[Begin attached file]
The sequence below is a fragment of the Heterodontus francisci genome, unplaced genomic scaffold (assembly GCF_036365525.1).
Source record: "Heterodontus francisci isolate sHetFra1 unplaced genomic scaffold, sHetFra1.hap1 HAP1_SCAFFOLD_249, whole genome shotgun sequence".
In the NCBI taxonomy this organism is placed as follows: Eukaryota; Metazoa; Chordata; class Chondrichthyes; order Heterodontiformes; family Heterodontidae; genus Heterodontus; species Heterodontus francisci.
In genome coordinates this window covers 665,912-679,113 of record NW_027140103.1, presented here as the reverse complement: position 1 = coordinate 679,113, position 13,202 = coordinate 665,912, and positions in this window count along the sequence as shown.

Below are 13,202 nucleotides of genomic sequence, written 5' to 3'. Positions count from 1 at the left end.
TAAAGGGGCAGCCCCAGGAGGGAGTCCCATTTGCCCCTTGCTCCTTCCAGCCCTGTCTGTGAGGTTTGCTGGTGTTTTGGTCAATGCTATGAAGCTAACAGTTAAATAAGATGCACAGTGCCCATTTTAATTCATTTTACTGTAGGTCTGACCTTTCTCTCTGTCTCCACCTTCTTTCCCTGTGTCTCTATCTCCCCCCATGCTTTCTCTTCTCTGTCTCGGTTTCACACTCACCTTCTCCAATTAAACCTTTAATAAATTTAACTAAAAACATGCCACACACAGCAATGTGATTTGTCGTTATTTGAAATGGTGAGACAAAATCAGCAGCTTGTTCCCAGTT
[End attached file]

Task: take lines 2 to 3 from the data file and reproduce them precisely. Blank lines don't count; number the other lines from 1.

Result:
Source record: "Heterodontus francisci isolate sHetFra1 unplaced genomic scaffold, sHetFra1.hap1 HAP1_SCAFFOLD_249, whole genome shotgun sequence".
In the NCBI taxonomy this organism is placed as follows: Eukaryota; Metazoa; Chordata; class Chondrichthyes; order Heterodontiformes; family Heterodontidae; genus Heterodontus; species Heterodontus francisci.